Having lived, studied and worked in more than one culture, I feel cultural diversity has greatly enriched my life and experience both as a woman and as a dental student.
I was born and raised in Iraq, and earned my first degree in dentistry from the University of Jordan in Amman. I come from a tolerant family of professionals, both males and females. It’s common in the part of the world I come from to find women in the professions, including dentistry.
As quality of life matters most to me, my aspirations have always been to live and work in a free society and Canada seemed a good choice. After being here for 10 years now, I feel my choice has been validated. Canada offers me the opportunity to realize my potential in an advanced, egalitarian and equal opportunity society, a society that advances human rights and needs.
I have also come to realize in my time here that dentistry is intertwined with culture. A beautiful smile is universally valued as it represents health, success and a friendly attitude. In some cultures, a diastema (space between teeth) is considered a sign of beauty. Crooked teeth embody an attractive smile in some, but in most cultures a Hollywood-type smile is the norm. In each, dentistry conforms to the specifics of that culture.
Before coming to the University of Alberta, I was planning to study dental implant placing through continuing education courses following my undergrad program. Much to my delight, I discovered that the U of A offers implant courses as part of the Doctor of Dental Surgery program, which includes planning, restoration and surgery. After going through the majority of the course, I’ve discovered that it’s a great way to interact and relate to patients in need of dental rehabilitation.
Implant placing is becoming the key solution to a significant ailment—edentulism, or teeth loss, which greatly impacts people physically, socially and psychologically. Although there are many options to replace missing teeth—including bridges and dentures—dental implant is considered the best alternative as it preserves bone and doesn’t require preparation of the adjacent teeth.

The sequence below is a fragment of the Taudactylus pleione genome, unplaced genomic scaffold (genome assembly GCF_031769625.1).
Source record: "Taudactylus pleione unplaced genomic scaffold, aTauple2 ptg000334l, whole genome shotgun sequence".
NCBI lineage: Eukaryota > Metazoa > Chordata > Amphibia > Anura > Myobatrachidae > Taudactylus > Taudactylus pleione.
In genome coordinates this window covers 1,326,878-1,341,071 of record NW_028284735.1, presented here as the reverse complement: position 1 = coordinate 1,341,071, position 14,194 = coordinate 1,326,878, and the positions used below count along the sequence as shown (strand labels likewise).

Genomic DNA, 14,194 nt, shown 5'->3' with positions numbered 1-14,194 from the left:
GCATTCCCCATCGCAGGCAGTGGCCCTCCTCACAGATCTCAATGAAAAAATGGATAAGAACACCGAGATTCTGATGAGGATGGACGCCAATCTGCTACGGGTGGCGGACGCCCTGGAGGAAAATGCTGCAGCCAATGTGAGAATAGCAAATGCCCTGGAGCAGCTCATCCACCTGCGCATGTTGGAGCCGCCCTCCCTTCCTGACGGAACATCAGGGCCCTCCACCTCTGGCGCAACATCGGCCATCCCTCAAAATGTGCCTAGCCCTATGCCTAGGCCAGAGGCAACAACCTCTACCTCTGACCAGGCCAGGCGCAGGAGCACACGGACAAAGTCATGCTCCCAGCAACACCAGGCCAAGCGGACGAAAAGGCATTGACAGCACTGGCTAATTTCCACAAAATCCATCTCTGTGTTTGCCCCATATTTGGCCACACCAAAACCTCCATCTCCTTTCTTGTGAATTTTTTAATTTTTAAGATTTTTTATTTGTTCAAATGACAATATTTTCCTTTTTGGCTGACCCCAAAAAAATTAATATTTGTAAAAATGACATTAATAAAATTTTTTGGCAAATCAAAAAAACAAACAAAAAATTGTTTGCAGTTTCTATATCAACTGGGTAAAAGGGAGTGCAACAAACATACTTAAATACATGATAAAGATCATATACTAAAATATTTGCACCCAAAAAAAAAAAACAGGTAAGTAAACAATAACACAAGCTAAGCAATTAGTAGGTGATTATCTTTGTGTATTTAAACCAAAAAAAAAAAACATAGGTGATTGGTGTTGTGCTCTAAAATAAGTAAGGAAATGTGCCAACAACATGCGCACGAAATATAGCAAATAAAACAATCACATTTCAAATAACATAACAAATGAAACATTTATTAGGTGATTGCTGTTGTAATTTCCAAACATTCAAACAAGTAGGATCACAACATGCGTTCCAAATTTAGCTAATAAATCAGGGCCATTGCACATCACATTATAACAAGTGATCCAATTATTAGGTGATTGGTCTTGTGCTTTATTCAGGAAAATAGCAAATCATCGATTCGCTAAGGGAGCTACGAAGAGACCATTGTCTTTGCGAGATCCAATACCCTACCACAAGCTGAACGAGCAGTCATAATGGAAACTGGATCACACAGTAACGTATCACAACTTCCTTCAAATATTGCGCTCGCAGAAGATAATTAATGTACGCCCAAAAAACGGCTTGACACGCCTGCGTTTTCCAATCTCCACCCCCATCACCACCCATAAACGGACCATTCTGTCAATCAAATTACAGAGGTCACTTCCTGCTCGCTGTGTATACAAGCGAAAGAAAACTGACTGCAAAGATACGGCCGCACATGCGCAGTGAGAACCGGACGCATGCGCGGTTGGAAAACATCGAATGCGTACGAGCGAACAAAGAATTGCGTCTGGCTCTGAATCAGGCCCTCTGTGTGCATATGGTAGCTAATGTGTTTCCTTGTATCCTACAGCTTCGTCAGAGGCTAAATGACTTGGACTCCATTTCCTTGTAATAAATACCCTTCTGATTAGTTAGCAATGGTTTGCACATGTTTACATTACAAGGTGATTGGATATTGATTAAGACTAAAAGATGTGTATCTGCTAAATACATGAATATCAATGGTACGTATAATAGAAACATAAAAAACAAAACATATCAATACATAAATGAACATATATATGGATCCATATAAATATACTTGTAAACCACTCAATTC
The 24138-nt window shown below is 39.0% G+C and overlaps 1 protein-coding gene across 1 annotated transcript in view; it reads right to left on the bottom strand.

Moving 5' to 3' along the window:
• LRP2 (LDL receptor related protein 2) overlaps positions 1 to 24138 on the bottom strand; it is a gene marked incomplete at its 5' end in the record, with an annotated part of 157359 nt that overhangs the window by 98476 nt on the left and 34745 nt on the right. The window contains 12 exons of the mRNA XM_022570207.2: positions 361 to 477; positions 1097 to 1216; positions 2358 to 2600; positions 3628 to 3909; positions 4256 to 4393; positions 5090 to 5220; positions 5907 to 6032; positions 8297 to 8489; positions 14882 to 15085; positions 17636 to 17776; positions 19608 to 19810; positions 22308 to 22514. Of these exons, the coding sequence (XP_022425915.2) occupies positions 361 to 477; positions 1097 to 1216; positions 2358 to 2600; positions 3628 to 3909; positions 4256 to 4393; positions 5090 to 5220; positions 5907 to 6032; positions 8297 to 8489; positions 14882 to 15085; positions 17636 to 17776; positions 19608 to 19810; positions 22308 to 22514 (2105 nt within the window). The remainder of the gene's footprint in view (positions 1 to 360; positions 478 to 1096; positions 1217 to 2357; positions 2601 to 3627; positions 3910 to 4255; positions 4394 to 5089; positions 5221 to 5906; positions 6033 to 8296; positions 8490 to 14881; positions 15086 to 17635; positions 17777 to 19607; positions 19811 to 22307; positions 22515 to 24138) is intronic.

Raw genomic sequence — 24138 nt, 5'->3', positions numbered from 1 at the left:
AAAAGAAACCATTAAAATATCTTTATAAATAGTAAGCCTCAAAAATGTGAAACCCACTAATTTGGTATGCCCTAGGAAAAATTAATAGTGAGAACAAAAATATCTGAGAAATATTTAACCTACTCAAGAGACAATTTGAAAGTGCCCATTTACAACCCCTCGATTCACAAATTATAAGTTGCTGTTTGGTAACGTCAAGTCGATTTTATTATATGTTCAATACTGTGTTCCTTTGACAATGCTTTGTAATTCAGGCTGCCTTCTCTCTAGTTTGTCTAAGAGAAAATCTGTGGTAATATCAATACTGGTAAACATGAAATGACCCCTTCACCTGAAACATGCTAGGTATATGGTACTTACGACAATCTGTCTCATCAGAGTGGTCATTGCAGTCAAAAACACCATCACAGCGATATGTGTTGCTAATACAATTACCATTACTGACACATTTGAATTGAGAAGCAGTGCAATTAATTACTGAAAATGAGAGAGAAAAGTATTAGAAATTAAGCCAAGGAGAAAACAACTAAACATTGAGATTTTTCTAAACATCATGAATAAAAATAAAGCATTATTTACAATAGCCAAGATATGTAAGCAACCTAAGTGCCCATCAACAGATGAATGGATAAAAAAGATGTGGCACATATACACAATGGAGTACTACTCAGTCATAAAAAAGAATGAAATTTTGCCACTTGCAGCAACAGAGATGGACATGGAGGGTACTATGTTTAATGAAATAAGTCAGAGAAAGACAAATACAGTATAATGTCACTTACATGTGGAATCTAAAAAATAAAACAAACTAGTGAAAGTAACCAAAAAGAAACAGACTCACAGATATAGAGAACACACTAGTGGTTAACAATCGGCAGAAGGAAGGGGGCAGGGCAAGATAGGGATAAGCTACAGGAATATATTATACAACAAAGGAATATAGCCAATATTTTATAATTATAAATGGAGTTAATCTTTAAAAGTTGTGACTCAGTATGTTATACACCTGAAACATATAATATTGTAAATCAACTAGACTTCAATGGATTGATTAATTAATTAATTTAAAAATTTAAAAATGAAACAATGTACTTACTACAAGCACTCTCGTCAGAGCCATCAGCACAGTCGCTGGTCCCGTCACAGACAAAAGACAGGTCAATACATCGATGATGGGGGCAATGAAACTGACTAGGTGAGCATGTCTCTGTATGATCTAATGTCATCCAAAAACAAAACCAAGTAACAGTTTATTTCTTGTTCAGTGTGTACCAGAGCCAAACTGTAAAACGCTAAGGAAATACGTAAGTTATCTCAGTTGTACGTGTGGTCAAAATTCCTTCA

An implant clinic is different from other dental clinics in its requirement for a holistic approach to patient care. After diagnosis and treatment planning, restoring a patient with implants requires the combined efforts of many specialties, such as surgery, prosthodontics, orthodontics and endodontics. It’s fascinating how one specialty requires the application of so many others.
My clinical experience started with screening a new patient. My instructor, Cheryl Cable, [’92 BSc, ’97 DDS, ’04 MBA], showed me how to listen to that patient, how to make her feel involved in the process, and how to look at her as a whole person instead of as a missing tooth. It was unbelievable the amount of information I needed to know about the patient that could affect the treatment and the outcome of placing an implant.
I watched my instructor listening to the patient intently, observing every single move and documenting her habits, expectations, fears and wishes. I remember thinking at the time: what difference does it make to know that she has been trying for about 10 years to have a baby? Then I understood: building trust with the patient required empathy and understanding. Only after going through this elaborate process was a decision made—with the consent and approval of the patient—that she was medically and psychologically suited for an implant to replace her mandibular 1st molar (lower 1st molar). From that date on, I realized the wisdom of what my instructor went through to arrive at a sound decision that medically and psychologically suits the patient.
Living and studying within more than one culture has broadened my horizons and sharpened my understanding of culture-specific considerations. To provide patients with the best outcome, we need to understand their culture, background and individuality. We need to know them as people first and patients second.